My job

'Saving lives isn't just about resuscitation, it's about helping vulnerable patients to access the right support'

Consultant nurse in emergency care Sarah Charters says mental health is one of the biggest challenges facing EDs

Consultant nurse in emergency care Sarah Charters says mental health is one of the biggest challenges facing EDs

Picture: Chris Balcombe

What is your job?

I am a consultant nurse in emergency care; lead for mental health and vulnerable adults in the emergency department (ED) of Southampton General Hospital; and also a flight nursing officer with the RAF Reserves.

Why did you become an emergency nurse?

I worked as a nursing student in the ED of Queen Alexandra Hospital, Portsmouth in the autumn of 1987 – the year of the Great Storm. I was entranced by the team spirit, the can-do attitude of the nurses, the mix of patients and the opportunity to help people in crisis. I knew then that I would be an emergency nurse.

How did you progress through your emergency career?

My first post in emergency care was at Guy’s Hospital in London in 1990. While working there I completed the nine-month English National Board 199 accident and emergency nursing course before travelling for six months around Asia, Australia and New Zealand.

I returned to work in an ED in Gloucester. I then moved to an ED in Derby before becoming a junior sister and practice development nurse in an ED in Harrogate.

I also became an instructor in advanced life support and advanced paediatric life support. In 2000 I moved to Southampton, and have remained there ever since – initially as an operational senior sister, then emergency nurse practitioner before joining the first trainee consultant nurse programme. I undertook academic programmes in Southampton and Bournemouth and started my current post in 2010.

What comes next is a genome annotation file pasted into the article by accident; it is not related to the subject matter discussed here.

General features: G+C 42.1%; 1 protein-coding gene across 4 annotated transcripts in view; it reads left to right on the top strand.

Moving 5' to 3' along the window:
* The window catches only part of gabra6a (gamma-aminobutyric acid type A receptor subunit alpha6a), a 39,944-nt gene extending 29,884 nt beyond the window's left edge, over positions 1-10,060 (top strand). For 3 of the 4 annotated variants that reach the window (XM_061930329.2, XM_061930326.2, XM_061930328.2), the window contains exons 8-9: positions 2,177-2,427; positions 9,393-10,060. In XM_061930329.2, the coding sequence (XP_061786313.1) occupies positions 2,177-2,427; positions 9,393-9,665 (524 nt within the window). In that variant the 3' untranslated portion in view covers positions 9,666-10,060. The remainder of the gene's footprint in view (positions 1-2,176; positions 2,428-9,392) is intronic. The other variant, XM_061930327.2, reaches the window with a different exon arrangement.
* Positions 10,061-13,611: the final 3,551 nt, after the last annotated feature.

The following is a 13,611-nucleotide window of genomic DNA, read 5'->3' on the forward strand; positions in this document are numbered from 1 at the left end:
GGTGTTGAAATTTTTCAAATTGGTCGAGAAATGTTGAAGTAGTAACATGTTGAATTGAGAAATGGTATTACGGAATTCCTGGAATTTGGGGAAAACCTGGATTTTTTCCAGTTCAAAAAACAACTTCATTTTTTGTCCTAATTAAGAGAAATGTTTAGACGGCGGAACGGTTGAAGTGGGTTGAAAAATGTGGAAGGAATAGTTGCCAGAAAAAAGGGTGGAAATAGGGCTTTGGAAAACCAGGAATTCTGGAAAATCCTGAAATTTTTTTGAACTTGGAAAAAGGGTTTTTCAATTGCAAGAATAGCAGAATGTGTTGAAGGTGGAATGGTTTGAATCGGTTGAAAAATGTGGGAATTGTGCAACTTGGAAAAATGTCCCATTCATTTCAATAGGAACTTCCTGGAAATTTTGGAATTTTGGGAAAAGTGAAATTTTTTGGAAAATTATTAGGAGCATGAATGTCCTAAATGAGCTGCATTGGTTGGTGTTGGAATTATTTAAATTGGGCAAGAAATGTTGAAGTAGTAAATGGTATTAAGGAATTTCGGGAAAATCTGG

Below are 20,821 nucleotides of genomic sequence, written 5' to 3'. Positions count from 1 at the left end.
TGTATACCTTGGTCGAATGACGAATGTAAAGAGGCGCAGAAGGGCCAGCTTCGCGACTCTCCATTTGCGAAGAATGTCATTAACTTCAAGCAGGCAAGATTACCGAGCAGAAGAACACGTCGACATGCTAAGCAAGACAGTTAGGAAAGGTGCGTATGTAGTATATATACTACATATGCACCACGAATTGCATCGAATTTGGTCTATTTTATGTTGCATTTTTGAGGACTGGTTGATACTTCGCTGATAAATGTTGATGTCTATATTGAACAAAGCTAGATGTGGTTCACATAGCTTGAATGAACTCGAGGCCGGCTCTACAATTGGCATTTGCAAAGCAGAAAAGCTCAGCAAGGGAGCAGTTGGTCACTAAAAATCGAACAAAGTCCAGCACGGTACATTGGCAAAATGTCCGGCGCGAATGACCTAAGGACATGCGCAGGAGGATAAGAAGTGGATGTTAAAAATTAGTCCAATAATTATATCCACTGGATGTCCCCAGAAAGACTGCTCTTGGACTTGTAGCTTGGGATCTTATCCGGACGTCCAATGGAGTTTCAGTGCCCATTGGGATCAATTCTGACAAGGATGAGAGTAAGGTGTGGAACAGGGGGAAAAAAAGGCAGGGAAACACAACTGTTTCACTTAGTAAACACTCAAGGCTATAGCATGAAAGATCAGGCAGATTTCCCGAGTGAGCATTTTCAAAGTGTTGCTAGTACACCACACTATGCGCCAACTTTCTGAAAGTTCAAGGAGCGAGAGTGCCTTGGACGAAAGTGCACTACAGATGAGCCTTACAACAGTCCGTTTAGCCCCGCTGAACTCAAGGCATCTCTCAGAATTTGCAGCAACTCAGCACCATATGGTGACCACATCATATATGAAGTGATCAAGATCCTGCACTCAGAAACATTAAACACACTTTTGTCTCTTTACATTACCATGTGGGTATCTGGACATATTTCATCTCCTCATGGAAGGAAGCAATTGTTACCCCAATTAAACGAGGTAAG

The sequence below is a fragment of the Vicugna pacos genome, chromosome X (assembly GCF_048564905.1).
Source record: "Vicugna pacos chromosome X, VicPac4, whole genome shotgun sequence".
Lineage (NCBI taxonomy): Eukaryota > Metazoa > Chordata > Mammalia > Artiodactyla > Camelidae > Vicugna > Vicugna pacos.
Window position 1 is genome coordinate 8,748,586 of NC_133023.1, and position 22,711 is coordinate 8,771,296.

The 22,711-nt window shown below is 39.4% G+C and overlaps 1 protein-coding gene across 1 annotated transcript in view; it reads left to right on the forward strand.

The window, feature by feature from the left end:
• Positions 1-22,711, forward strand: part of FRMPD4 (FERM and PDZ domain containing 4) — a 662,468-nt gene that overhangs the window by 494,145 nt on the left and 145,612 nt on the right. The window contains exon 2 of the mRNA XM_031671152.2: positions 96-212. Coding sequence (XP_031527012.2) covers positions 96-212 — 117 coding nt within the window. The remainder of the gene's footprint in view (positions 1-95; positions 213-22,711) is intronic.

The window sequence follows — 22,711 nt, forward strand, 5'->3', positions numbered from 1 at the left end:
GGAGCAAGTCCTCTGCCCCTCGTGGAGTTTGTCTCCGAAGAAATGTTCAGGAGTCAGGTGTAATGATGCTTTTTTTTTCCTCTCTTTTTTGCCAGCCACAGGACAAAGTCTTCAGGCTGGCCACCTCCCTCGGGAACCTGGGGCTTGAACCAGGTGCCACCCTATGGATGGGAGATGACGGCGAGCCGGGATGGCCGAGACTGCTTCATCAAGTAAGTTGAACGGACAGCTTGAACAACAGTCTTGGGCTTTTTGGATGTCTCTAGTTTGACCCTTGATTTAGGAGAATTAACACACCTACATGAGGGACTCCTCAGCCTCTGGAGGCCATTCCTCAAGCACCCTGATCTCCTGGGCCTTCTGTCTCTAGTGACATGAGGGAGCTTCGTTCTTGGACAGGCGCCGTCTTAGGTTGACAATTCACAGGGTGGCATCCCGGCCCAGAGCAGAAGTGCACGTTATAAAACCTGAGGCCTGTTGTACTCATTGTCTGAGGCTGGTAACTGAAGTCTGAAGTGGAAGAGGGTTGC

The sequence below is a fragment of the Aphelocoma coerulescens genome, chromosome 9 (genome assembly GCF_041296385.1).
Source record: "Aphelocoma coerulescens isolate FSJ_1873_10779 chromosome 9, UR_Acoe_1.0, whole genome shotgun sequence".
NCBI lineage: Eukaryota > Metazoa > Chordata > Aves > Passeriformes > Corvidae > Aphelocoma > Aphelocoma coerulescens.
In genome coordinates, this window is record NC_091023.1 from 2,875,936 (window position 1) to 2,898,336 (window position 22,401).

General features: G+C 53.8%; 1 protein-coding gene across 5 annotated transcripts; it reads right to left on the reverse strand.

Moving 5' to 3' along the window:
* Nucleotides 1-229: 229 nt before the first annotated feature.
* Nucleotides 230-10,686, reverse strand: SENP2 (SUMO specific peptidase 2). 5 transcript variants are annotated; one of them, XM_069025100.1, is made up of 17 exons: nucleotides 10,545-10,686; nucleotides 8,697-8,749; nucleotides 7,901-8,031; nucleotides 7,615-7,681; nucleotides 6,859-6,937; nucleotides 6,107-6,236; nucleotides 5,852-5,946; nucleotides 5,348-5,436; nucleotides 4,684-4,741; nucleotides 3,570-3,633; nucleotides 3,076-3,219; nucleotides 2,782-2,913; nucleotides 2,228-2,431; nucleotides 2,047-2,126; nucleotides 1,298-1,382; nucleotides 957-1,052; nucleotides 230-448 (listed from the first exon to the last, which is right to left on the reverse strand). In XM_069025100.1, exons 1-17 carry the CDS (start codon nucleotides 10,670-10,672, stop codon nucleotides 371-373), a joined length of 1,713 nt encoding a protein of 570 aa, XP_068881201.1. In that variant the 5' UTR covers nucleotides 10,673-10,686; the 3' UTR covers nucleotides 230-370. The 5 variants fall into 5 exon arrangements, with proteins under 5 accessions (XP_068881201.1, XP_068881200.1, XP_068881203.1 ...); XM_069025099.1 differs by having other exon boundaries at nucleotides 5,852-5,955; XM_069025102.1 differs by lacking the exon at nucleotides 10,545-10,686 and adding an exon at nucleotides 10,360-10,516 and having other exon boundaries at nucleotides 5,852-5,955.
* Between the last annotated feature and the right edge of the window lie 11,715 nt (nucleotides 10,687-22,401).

I joined the RAF Reserves in 1990, three months after I registered as a nurse. I was called in to work during the first and second Gulf Wars in 1991 and 2003, and twice in Afghanistan, in 2007 and 2010.

In my latest stint I was the nurse in charge of the ED at the then Camp Bastion, during its busiest phase in the Afghan conflict. My NHS and military careers have always complemented each other.

What have you learned in each role?

I have learned a lot by working in different EDs and the military – observing and being part of different cultures and leadership teams. I have learned that empathy and professional kindness are the most important qualities of an emergency nurse and that inspirational leadership can achieve great things for our patients.

I have also learned that saving lives is not just about resuscitation, it is also about helping patients to access the right support for issues relating to their mental health, substance use, homelessness and personal safety within relationships.

Being an emergency nurse is exciting. It offers you a multitude of ways to excel, particularly if you are passionate about your special area of interest and hardworking.

What is your greatest challenge in your job?

The multi-agency mental health crisis pathway is under-resourced. This has a negative effect on service users and staff of all the agencies who contribute to this pathway.

What achievement makes you most proud?

I am most proud of creating the vulnerable adult support team. The team provides outstanding person-centred care for some of our most complex, vulnerable and disadvantaged patients.

What advice would you give a nurse starting out in an emergency department?

First, observe the nurses working alongside you. Hopefully all will be very good, but some will be outstanding. Ask yourself what makes them outstanding – can you adopt any of their ways?

Second, always ask yourself, ‘What can I do to make my department’s service better?’

Finally, remember that the greatest gift anyone can have in life is to be loved and nurtured by their family – and many of the troubled patients you meet in ED may have never experienced this.

What is likely to affect emergency nurses most over the next 12 months?

Mental health – I would imagine that most EDs need to review and improve the service they provide to patients who present in a mental health crisis, and now is the time to do it.


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